If you’ve been diagnosed with an arrhythmia, this means that your heart beats too quickly or erratically. Up to 5% of the general population has an irregular heartbeat, and the severity of the condition can range from minor to needing intervention.
If your arrhythmia can benefit from intervention, a cardioversion may be among your options. Here at South Shore Cardiovascular Associates, our team of heart health experts has a good deal of experience helping patients with arrhythmias, and cardioversion is a great tool in our arsenal.
Here’s a look at how we can help your heart beat more regularly with cardioversion.
Understanding your heartbeat
To understand how cardioversion works, it’s helpful to take a step back to review how your heart beats. Your heartbeats are created by an electrical system called your cardiac conduction system.
Each beat starts with an impulse from the sinoatrial node in the upper right chamber of your heart. From there, an electrical current passes from your heart’s upper chambers, through a group of pacemaker cells down to the lower chambers. This electrical activity causes the four chambers of your heart to contract and relax, forcing blood through the organ and out into your body.
When you have an arrhythmia, there’s a problem somewhere in this conduction system that’s causing your heart to beat rapidly or irregularly, which can put you at risk for heart disease.
Restoring rhythm through cardioversion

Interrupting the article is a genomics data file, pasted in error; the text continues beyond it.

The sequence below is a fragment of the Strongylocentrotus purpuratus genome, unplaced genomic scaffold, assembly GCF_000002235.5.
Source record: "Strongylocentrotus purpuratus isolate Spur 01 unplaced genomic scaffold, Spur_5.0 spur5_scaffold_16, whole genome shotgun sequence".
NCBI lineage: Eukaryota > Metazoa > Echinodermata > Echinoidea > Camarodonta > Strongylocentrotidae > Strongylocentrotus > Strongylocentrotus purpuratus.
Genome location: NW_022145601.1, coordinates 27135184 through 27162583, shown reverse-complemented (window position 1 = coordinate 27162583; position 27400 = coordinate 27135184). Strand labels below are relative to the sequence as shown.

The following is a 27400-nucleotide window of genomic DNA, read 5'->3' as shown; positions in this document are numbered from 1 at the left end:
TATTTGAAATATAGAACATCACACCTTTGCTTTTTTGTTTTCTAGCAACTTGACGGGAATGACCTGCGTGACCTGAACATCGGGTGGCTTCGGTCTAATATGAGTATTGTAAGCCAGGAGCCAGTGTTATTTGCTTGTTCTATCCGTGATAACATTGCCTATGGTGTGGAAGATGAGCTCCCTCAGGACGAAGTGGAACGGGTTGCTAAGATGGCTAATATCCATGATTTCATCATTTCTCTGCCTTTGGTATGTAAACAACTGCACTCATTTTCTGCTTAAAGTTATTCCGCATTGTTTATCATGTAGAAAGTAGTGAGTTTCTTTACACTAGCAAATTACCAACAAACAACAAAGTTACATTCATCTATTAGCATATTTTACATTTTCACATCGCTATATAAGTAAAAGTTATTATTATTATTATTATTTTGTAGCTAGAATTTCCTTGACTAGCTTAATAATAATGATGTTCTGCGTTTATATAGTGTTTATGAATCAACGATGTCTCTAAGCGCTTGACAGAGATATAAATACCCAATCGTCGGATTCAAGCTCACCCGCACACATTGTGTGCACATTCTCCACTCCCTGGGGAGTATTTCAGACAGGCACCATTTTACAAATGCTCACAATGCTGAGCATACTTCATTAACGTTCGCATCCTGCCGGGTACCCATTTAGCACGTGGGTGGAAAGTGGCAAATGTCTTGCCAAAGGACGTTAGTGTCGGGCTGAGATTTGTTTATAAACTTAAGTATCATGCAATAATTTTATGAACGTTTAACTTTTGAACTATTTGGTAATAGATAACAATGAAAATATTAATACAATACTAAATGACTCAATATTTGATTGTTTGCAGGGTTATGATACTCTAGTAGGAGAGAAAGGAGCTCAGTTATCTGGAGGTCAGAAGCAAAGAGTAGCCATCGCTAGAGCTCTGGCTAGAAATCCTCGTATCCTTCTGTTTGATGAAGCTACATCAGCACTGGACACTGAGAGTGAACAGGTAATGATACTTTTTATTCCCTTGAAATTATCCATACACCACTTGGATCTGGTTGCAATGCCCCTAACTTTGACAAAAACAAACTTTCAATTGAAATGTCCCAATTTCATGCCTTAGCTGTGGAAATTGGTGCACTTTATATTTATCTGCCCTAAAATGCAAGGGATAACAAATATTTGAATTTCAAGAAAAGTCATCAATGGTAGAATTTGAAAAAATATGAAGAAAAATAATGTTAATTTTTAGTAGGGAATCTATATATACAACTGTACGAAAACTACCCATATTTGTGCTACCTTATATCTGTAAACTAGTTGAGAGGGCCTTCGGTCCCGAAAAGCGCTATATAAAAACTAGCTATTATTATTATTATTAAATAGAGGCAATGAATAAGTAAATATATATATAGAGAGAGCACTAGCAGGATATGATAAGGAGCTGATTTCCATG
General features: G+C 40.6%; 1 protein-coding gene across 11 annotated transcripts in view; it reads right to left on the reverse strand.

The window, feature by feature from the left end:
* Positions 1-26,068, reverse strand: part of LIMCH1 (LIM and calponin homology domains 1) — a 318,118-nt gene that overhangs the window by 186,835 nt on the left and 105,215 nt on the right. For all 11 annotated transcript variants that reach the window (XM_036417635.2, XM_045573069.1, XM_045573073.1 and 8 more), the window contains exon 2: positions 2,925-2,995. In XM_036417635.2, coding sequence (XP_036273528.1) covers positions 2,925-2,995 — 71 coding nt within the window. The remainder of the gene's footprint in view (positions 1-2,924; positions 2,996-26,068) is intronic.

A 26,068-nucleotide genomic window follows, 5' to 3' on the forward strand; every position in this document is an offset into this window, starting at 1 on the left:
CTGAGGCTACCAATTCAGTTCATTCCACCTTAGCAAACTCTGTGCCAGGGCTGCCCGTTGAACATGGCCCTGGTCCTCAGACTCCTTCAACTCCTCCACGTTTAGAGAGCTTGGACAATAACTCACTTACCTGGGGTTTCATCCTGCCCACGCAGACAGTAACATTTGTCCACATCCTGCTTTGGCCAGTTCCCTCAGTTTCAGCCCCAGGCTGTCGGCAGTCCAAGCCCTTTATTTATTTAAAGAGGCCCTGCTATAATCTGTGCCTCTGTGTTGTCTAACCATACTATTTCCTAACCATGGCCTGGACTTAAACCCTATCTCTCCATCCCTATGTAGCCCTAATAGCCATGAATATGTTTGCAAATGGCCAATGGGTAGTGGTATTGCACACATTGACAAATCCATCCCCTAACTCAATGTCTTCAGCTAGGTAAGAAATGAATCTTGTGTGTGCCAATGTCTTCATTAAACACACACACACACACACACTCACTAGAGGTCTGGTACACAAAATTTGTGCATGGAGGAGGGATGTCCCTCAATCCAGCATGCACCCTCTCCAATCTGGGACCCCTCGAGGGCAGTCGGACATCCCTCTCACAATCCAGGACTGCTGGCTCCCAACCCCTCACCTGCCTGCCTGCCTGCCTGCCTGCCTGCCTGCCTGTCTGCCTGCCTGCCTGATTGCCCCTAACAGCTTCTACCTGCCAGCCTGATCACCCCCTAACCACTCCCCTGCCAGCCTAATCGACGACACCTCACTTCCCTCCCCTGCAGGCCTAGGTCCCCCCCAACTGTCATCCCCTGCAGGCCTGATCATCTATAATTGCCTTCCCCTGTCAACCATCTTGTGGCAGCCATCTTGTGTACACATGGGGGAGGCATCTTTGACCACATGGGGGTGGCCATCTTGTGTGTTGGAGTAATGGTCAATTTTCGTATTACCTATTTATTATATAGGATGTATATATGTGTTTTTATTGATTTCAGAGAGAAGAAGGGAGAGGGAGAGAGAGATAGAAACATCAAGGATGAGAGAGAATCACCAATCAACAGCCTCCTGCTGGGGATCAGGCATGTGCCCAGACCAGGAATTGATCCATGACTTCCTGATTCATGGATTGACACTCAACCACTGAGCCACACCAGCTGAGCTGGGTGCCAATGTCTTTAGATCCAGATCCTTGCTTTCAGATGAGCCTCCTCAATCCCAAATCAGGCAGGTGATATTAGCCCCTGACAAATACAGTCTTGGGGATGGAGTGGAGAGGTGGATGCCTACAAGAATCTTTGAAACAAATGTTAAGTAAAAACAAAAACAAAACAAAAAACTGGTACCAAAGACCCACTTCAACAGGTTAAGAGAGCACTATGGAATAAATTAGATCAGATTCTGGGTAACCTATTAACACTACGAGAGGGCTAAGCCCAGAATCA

When you have a problematic arrhythmia, our goal is to get your heart to beat more regularly, which is where cardioversion comes in.
There are two ways in which we can perform a cardioversion:
1. Chemical cardioversion
With a chemical cardioversion, we give you medications, either orally or intravenously, which work quickly to regulate the rhythm of your heart.
2. Electrical cardioversion
An even faster approach is with an electrical cardioversion, a procedure in which we deliver electrical shocks into your body to reset your heart. In reality, this procedure is the same as an emergency defibrillation, in which paddles are used to restore your heartbeat.
With a planned electrical cardioversion, the procedure is far less hectic than it is during an emergency, to be sure. We schedule the procedure, supply you with preparation instructions (usually no eating or drinking after midnight the night before), and you meet us at the appointed time.
Before we get started, we supply you with a sedative. Then, once you’re ready, we administer the electrical shocks through electrodes that are placed on your body. Once we finish — the process should only take minutes — we check to make sure everything went well, and you’re free to return home. Do note that you should have someone drive you after your appointment.
Whichever approach we use for your cardioversion, this procedure is designed to reset your heart’s rhythm for the long term. If you support your cardioversion with heart-healthy habits at home, such as eating healthy and exercising, your cardioversion may remedy your arrhythmia once and for all.
If you have more questions about cardioversion, just book an appointment online or over the phone with South Shore Cardiovascular Associates today. We have offices in Brandon, Riverview, Tampa, and Sun City Center, Florida.